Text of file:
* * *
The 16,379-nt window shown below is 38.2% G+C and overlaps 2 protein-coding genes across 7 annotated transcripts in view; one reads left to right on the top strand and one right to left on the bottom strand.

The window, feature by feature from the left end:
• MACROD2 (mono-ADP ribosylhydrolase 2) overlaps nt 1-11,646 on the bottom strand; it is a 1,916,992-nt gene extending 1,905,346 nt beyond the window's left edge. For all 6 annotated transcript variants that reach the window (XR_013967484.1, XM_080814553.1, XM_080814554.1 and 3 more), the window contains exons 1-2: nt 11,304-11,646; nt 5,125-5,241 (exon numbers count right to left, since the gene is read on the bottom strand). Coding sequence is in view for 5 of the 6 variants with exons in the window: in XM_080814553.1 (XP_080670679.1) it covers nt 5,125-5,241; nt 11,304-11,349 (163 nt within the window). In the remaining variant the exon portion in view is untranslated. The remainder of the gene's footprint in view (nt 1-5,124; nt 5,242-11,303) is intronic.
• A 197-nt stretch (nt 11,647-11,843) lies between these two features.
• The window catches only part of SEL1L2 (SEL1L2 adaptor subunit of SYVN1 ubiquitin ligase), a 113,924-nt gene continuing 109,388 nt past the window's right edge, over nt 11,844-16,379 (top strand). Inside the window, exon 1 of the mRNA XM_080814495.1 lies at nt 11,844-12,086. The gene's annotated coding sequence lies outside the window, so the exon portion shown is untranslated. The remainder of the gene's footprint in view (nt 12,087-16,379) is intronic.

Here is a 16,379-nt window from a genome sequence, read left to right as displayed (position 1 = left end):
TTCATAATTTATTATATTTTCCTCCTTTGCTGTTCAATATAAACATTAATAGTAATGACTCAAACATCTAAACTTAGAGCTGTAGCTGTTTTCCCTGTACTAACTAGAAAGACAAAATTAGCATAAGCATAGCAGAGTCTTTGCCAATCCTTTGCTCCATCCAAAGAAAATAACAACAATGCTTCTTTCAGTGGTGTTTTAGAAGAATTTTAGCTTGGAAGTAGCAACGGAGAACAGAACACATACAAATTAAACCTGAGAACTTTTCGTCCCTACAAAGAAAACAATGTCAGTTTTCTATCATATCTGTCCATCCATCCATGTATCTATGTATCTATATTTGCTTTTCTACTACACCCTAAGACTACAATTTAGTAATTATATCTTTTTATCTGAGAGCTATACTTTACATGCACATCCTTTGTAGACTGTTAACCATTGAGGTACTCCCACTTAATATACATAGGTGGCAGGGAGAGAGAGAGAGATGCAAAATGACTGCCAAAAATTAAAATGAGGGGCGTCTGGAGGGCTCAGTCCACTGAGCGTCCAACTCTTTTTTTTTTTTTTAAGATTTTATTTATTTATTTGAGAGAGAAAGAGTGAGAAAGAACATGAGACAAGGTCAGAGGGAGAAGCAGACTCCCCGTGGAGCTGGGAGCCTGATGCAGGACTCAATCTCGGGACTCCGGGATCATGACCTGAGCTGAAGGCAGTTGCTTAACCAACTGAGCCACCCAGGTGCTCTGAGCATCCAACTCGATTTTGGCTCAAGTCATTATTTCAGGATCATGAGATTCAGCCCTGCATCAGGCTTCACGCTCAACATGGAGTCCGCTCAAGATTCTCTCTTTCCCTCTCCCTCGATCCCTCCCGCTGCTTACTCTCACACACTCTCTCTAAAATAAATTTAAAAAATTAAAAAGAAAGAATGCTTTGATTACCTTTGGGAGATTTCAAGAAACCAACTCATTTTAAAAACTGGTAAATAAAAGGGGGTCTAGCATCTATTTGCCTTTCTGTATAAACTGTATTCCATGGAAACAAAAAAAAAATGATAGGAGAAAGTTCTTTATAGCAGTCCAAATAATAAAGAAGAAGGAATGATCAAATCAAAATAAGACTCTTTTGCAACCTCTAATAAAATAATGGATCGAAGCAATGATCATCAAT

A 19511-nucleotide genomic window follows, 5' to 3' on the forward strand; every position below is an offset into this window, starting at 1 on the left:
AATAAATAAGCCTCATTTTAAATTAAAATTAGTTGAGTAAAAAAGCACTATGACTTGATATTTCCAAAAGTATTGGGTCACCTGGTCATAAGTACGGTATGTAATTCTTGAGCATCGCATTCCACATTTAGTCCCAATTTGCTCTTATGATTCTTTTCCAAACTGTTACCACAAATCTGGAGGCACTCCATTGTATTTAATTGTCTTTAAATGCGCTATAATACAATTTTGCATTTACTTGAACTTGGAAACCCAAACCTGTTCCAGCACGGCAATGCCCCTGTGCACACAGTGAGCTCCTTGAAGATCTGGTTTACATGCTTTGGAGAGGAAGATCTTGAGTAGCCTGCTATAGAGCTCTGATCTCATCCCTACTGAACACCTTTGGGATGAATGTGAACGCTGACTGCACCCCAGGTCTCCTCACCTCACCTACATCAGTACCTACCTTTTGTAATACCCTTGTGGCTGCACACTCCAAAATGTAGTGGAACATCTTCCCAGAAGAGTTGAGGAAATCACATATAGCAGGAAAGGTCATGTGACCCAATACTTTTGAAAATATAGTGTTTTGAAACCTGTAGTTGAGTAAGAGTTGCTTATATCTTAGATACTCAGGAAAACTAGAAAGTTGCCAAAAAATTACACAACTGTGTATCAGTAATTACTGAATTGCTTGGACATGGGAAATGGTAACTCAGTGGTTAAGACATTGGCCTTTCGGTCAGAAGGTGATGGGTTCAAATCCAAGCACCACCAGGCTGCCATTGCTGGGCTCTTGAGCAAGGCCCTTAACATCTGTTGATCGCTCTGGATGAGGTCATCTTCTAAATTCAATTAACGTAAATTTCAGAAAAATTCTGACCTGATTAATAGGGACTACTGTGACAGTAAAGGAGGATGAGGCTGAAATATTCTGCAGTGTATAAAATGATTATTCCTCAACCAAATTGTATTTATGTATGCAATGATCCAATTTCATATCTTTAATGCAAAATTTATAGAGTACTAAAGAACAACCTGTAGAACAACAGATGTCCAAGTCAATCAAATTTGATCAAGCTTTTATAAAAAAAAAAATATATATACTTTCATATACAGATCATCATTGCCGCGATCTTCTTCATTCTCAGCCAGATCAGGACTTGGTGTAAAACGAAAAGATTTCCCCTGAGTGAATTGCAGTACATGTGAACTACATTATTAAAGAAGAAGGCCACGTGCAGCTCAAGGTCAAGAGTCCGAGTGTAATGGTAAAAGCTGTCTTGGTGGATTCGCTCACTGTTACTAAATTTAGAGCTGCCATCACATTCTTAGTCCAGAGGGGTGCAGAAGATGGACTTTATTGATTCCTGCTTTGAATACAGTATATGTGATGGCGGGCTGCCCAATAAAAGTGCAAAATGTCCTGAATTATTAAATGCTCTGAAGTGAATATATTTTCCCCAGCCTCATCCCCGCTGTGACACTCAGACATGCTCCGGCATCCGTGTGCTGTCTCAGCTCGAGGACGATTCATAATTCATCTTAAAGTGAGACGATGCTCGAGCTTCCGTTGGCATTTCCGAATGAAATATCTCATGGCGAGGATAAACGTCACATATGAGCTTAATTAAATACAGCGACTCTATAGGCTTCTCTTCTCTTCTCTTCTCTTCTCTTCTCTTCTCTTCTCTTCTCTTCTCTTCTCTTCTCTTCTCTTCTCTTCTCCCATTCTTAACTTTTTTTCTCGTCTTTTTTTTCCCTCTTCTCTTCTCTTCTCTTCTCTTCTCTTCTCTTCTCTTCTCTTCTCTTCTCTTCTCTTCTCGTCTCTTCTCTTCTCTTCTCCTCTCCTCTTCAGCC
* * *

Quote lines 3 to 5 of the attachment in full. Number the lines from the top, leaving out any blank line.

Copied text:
• MACROD2 (mono-ADP ribosylhydrolase 2) overlaps nt 1-11,646 on the bottom strand; it is a 1,916,992-nt gene extending 1,905,346 nt beyond the window's left edge. For all 6 annotated transcript variants that reach the window (XR_013967484.1, XM_080814553.1, XM_080814554.1 and 3 more), the window contains exons 1-2: nt 11,304-11,646; nt 5,125-5,241 (exon numbers count right to left, since the gene is read on the bottom strand). Coding sequence is in view for 5 of the 6 variants with exons in the window: in XM_080814553.1 (XP_080670679.1) it covers nt 5,125-5,241; nt 11,304-11,349 (163 nt within the window). In the remaining variant the exon portion in view is untranslated. The remainder of the gene's footprint in view (nt 1-5,124; nt 5,242-11,303) is intronic.
• A 197-nt stretch (nt 11,647-11,843) lies between these two features.
• The window catches only part of SEL1L2 (SEL1L2 adaptor subunit of SYVN1 ubiquitin ligase), a 113,924-nt gene continuing 109,388 nt past the window's right edge, over nt 11,844-16,379 (top strand). Inside the window, exon 1 of the mRNA XM_080814495.1 lies at nt 11,844-12,086. The gene's annotated coding sequence lies outside the window, so the exon portion shown is untranslated. The remainder of the gene's footprint in view (nt 12,087-16,379) is intronic.